Amongst all of these challenges, Kennedy was recognized as the Acadia Women’s Rugby Back of the Year, an AUS All-Star winger and made Second Team All-Canadian for U Sports.
These awards motivated her to not lose focus on a comeback season, and they are what kept her working so hard.
An inspiration to the team
With Kennedy in the hospital, the Axewomen still had a season to continue without their starting fullback.
The remainder of that season was played for Kennedy. The team wore yellow tape on their cleats because it was her favorite color. They knew that while she was not able to be on the field with them, Kennedy was watching every minute of every game from her hospital bed, and they could not disappoint her.
Being faced with something as scary as having a teammate on life support forced the rugby team to put aside their differences that season and made the girls closer than ever.
“It was definitely a tough journey, but there are so many positives that came out of it. My family is so close with Kevin Dickie, Ray Ivany and Jim MacLeod because of all this. We still meet up with them whenever they [Annie’s family] come to visit every year,” said Kennedy.
Doctors had originally told Kennedy not to get her hopes up because it was unlikely that she would ever play rugby again.
She proved them all wrong only eight months after getting out of the hospital when she sported a Keltics’ jersey and played for the Nova Scotia U20 women’s provincial team at Eastern nationals. While she immediately noticed that she was not the same payer she was before, she got sick, she was determined to get back to where she had been.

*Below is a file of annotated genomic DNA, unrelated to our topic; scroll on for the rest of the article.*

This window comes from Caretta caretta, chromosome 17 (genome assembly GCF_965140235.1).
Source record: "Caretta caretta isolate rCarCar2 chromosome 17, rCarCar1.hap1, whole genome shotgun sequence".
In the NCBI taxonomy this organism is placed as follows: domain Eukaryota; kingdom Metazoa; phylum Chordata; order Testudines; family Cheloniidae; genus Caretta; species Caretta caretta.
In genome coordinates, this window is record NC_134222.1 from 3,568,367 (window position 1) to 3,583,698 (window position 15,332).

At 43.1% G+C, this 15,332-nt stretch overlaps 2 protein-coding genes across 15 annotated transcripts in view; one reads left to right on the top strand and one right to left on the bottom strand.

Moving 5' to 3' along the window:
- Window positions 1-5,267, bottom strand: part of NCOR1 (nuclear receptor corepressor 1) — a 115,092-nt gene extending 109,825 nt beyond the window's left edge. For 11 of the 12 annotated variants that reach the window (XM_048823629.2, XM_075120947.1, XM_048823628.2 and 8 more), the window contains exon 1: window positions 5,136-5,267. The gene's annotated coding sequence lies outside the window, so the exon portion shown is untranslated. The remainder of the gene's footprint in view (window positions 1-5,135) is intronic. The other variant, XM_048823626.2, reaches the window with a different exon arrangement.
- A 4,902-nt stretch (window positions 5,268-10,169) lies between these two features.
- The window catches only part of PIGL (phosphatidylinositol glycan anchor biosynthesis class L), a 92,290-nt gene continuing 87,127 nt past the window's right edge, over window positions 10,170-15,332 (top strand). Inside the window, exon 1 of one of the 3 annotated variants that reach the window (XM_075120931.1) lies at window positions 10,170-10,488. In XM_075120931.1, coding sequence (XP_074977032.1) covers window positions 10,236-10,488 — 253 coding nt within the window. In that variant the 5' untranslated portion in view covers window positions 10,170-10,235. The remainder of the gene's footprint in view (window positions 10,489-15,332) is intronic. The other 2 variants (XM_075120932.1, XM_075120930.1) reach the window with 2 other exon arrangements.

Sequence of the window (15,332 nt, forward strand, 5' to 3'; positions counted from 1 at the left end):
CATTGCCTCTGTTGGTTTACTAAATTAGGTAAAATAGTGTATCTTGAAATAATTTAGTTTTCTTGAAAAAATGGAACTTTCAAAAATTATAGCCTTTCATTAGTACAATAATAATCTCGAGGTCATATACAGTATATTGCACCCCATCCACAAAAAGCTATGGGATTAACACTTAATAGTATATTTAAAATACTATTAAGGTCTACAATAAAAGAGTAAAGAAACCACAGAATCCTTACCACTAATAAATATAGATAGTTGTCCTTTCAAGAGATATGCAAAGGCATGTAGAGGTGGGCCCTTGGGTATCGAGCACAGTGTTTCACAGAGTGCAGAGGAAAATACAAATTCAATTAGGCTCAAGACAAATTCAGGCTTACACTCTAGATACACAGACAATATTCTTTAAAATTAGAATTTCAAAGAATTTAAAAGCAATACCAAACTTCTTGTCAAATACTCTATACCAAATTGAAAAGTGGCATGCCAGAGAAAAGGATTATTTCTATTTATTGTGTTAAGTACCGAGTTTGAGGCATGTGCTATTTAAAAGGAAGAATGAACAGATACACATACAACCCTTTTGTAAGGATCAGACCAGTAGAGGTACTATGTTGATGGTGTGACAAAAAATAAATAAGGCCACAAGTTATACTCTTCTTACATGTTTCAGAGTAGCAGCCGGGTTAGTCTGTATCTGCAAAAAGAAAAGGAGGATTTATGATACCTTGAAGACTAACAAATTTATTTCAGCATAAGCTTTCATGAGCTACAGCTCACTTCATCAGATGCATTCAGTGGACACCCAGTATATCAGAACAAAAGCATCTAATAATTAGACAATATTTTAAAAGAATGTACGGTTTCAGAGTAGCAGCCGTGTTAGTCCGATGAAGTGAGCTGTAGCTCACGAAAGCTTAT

Defying the odds
Not even two years after being in the coma, Kennedy has returned to once again wear the maple leaf and represent Canada.
She spent countless hours working with the Acadia Student Athletic Therapists, the Acadia Strength and Conditioning staff and her doctors to overcome the results of her time in the hospital.
All of her hard work has most definitely paid off. She was selected this past summer for the U20 national team, alongside Acadia teammates Harley Tucker and Valerie Wideski.
She was able to represent Canada in matches played at Acadia University, and in Halifax against USA and England.
Kennedy recognizes that she got lucky, and things could have gone the other way just as easily. “I realized that life is too short to take for granted. This whole experience has really helped me to grow up,” she said.
When asked of where she sees herself playing rugby next, Kennedy immediately mentions the senior women’s national team and Acadia.
“Once you’re at that national level, the next goal is to play for Canada in a World Cup one day. But for this year, the focus is on Acadia and winning an AUS championship” said Kennedy.
As the team captain of the Axewomen this season, she hopes to lead the squad to an AUS championship, and also mentioned that a “medal at nationals on the home turf would be a pretty remarkable feeling and totally doable for this team”.
- Story by Sara Baxter, Acadia Athletics